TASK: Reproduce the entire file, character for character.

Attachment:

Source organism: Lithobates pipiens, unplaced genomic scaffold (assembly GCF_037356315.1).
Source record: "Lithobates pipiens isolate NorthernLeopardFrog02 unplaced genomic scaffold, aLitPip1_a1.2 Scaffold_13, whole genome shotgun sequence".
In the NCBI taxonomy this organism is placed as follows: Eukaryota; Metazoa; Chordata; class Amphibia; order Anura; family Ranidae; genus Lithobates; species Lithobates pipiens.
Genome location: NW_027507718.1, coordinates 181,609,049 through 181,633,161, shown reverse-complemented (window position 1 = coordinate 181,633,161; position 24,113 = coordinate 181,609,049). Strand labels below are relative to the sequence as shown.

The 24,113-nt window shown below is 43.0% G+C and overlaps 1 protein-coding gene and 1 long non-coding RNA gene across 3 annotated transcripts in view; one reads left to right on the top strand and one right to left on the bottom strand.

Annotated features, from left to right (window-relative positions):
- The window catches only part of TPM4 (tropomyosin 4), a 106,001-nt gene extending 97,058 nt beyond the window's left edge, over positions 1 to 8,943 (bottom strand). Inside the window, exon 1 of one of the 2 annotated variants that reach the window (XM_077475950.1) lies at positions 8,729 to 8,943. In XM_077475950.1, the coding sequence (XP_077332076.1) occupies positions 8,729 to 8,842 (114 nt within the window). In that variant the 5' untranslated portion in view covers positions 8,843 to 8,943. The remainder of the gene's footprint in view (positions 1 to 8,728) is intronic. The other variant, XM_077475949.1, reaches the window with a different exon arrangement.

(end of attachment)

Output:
Source organism: Lithobates pipiens, unplaced genomic scaffold (assembly GCF_037356315.1).
Source record: "Lithobates pipiens isolate NorthernLeopardFrog02 unplaced genomic scaffold, aLitPip1_a1.2 Scaffold_13, whole genome shotgun sequence".
In the NCBI taxonomy this organism is placed as follows: Eukaryota; Metazoa; Chordata; class Amphibia; order Anura; family Ranidae; genus Lithobates; species Lithobates pipiens.
Genome location: NW_027507718.1, coordinates 181,609,049 through 181,633,161, shown reverse-complemented (window position 1 = coordinate 181,633,161; position 24,113 = coordinate 181,609,049). Strand labels below are relative to the sequence as shown.

The 24,113-nt window shown below is 43.0% G+C and overlaps 1 protein-coding gene and 1 long non-coding RNA gene across 3 annotated transcripts in view; one reads left to right on the top strand and one right to left on the bottom strand.

Annotated features, from left to right (window-relative positions):
- The window catches only part of TPM4 (tropomyosin 4), a 106,001-nt gene extending 97,058 nt beyond the window's left edge, over positions 1 to 8,943 (bottom strand). Inside the window, exon 1 of one of the 2 annotated variants that reach the window (XM_077475950.1) lies at positions 8,729 to 8,943. In XM_077475950.1, the coding sequence (XP_077332076.1) occupies positions 8,729 to 8,842 (114 nt within the window). In that variant the 5' untranslated portion in view covers positions 8,843 to 8,943. The remainder of the gene's footprint in view (positions 1 to 8,728) is intronic. The other variant, XM_077475949.1, reaches the window with a different exon arrangement.